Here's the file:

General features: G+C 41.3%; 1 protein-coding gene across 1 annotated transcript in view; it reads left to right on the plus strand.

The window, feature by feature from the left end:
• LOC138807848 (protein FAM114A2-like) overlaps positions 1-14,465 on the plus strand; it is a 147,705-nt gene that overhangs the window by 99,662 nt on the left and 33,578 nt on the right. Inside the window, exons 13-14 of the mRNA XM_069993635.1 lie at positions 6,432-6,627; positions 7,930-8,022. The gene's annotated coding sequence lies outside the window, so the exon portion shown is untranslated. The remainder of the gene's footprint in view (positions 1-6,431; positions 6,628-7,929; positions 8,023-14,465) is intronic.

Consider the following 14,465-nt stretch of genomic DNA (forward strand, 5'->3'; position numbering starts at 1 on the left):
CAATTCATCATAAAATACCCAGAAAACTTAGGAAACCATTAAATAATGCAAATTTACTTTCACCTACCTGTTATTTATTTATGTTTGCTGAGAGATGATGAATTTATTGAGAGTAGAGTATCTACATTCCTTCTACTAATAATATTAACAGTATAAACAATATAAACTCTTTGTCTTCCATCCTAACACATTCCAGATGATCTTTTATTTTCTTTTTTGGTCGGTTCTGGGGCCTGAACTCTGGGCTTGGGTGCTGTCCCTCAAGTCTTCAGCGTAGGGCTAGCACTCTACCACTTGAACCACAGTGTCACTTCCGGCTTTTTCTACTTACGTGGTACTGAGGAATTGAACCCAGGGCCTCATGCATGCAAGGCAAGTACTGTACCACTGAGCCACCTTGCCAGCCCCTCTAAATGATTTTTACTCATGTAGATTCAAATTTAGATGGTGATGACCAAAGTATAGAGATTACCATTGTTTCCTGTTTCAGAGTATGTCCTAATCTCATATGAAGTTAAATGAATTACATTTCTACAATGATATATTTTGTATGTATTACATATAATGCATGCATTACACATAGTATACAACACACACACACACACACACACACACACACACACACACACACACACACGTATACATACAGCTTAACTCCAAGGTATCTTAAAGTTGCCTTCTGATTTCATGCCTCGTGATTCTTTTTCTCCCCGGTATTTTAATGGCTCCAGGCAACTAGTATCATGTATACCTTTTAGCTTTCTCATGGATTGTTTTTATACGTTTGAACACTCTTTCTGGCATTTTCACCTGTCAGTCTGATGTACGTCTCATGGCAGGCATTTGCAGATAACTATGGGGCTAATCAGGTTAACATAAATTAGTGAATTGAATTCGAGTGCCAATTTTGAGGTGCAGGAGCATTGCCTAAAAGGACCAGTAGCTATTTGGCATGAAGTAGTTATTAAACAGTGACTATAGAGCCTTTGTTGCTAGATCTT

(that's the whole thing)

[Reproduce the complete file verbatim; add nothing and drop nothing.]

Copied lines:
General features: G+C 41.3%; 1 protein-coding gene across 1 annotated transcript in view; it reads left to right on the plus strand.

The window, feature by feature from the left end:
• LOC138807848 (protein FAM114A2-like) overlaps positions 1-14,465 on the plus strand; it is a 147,705-nt gene that overhangs the window by 99,662 nt on the left and 33,578 nt on the right. Inside the window, exons 13-14 of the mRNA XM_069993635.1 lie at positions 6,432-6,627; positions 7,930-8,022. The gene's annotated coding sequence lies outside the window, so the exon portion shown is untranslated. The remainder of the gene's footprint in view (positions 1-6,431; positions 6,628-7,929; positions 8,023-14,465) is intronic.

Consider the following 14,465-nt stretch of genomic DNA (forward strand, 5'->3'; position numbering starts at 1 on the left):
CAATTCATCATAAAATACCCAGAAAACTTAGGAAACCATTAAATAATGCAAATTTACTTTCACCTACCTGTTATTTATTTATGTTTGCTGAGAGATGATGAATTTATTGAGAGTAGAGTATCTACATTCCTTCTACTAATAATATTAACAGTATAAACAATATAAACTCTTTGTCTTCCATCCTAACACATTCCAGATGATCTTTTATTTTCTTTTTTGGTCGGTTCTGGGGCCTGAACTCTGGGCTTGGGTGCTGTCCCTCAAGTCTTCAGCGTAGGGCTAGCACTCTACCACTTGAACCACAGTGTCACTTCCGGCTTTTTCTACTTACGTGGTACTGAGGAATTGAACCCAGGGCCTCATGCATGCAAGGCAAGTACTGTACCACTGAGCCACCTTGCCAGCCCCTCTAAATGATTTTTACTCATGTAGATTCAAATTTAGATGGTGATGACCAAAGTATAGAGATTACCATTGTTTCCTGTTTCAGAGTATGTCCTAATCTCATATGAAGTTAAATGAATTACATTTCTACAATGATATATTTTGTATGTATTACATATAATGCATGCATTACACATAGTATACAACACACACACACACACACACACACACACACACACACACACACACACACGTATACATACAGCTTAACTCCAAGGTATCTTAAAGTTGCCTTCTGATTTCATGCCTCGTGATTCTTTTTCTCCCCGGTATTTTAATGGCTCCAGGCAACTAGTATCATGTATACCTTTTAGCTTTCTCATGGATTGTTTTTATACGTTTGAACACTCTTTCTGGCATTTTCACCTGTCAGTCTGATGTACGTCTCATGGCAGGCATTTGCAGATAACTATGGGGCTAATCAGGTTAACATAAATTAGTGAATTGAATTCGAGTGCCAATTTTGAGGTGCAGGAGCATTGCCTAAAAGGACCAGTAGCTATTTGGCATGAAGTAGTTATTAAACAGTGACTATAGAGCCTTTGTTGCTAGATCTT